The dos and don'ts of mobile phone etiquette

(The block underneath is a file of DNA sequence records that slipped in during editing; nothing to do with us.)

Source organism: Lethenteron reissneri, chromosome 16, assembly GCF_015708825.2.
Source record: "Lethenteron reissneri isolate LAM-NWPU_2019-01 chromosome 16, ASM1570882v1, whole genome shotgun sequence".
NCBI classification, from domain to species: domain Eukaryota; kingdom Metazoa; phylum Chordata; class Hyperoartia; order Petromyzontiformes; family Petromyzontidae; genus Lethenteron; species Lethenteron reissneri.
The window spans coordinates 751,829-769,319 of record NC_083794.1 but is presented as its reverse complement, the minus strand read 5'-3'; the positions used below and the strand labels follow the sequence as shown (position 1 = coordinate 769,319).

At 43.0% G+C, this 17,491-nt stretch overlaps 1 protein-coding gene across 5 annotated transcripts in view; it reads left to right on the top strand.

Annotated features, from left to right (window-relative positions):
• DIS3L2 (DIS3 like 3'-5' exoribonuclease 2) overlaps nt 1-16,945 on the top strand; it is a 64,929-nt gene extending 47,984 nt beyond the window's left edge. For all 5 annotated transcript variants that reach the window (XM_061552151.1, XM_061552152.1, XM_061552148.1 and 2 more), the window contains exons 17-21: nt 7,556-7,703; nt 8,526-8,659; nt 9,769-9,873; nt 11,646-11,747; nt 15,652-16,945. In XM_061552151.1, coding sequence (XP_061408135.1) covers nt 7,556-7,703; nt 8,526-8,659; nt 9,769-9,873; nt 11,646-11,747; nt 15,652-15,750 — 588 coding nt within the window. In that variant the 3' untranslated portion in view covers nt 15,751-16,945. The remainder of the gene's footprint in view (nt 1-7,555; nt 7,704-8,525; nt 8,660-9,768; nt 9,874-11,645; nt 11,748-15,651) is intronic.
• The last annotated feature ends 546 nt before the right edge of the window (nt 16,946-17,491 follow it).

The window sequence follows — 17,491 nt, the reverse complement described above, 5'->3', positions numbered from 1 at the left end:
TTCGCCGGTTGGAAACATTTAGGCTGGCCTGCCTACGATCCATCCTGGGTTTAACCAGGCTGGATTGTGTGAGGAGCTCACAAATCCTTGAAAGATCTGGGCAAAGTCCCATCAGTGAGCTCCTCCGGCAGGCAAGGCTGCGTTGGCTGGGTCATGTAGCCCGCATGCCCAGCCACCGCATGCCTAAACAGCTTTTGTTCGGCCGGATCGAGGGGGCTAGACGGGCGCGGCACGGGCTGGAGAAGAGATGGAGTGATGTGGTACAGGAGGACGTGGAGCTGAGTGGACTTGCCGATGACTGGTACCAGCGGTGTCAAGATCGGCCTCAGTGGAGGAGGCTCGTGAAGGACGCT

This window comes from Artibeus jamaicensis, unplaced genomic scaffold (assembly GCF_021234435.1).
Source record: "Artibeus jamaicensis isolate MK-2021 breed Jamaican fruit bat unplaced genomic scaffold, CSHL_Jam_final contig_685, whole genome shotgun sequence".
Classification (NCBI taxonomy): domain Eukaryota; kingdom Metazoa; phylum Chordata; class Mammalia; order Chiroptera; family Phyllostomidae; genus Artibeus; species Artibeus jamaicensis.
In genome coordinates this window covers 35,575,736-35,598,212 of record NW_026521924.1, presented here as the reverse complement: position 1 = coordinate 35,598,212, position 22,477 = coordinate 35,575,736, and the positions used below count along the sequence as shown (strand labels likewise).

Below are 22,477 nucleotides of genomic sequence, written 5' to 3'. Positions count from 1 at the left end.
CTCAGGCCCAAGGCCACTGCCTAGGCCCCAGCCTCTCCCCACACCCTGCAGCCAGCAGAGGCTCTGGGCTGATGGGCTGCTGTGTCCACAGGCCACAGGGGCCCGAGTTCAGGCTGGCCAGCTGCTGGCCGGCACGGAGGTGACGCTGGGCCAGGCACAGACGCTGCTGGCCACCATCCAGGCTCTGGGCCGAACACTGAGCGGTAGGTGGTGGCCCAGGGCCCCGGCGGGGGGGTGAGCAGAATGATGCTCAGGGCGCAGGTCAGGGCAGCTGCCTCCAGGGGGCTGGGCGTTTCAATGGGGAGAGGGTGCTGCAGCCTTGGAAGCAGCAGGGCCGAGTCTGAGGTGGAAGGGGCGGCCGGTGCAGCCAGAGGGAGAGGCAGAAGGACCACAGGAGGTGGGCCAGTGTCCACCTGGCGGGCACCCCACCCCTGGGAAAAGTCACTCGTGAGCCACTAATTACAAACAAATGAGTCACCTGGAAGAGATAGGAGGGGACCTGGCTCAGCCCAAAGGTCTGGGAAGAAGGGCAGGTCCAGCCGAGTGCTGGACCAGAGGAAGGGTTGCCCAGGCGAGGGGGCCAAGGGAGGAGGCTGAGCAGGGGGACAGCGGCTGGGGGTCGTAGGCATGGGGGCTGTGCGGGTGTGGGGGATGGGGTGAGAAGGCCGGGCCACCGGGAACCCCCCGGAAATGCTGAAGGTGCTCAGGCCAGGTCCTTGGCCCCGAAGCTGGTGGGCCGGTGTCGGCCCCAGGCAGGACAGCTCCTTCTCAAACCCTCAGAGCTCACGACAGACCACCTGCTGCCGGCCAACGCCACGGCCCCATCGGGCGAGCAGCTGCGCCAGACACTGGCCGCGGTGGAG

They have been slated for causing brain tumours and Alzheimer's, but now it's serious: mobile phones are bad manners. In some situations, it is generally agreed that starting up a mobile conversation is a dodgy idea (immediately after sex, for instance). But it is now also deemed poor social etiquette to chat on the phone on trains, in bars, or at the theatre. Thank goodness for Debrett's, master of social advice, which has published guidelines to help mobile phone users get through the telephone etiquette minefield. According to John Morgan, author of the notes in Debrett's New Guide to Etiquette and Modern Manners, diners and train passengers using their mobile "often show an inexcusable lack of consideration towards others around them". Even worse, individuals who make this phone faux pas risk being taken for "an unsavoury character". As for receiving a call during a meal or when out for a drink forget it. This sin is almost as serious as leaving a mobile switched on in church. "I don't see a problem with using a mobile if you are walking along the street," one etiquette expert told The Express. "But if you're in the train there is something about a one-sided conversation which compels you to listen to it and this is robbing you of your mental liberty. "The most courteous of people do go into the corridor, but I have noticed standards are definitely slipping." The correct approach when in a restaurant is apparently to abandon mobiles at the reception desk, or with the head waiter - whose job it is to prise the diner from their seat to receive any calls in private. For those not sure if this strategy would work in McDonalds, never fear - simply switch the mobile off. But do not forget to check messages and to return calls, for that sort of behaviour is a hanging offence in higher circles. As the guide points out: "Telephone etiquette is rather like tennis: each player has alternate goes at the ball." But Debrett's also acknowledges that there is no point cursing this scourge on modern manners. "Those of a more Luddite persuasion should remember that a similar reception greeted the advent of the telephone itself in the 19th century," warned Morgan. "It's arrival was feared by many to signal the end of conversation and of civilised life as it was then lead." ®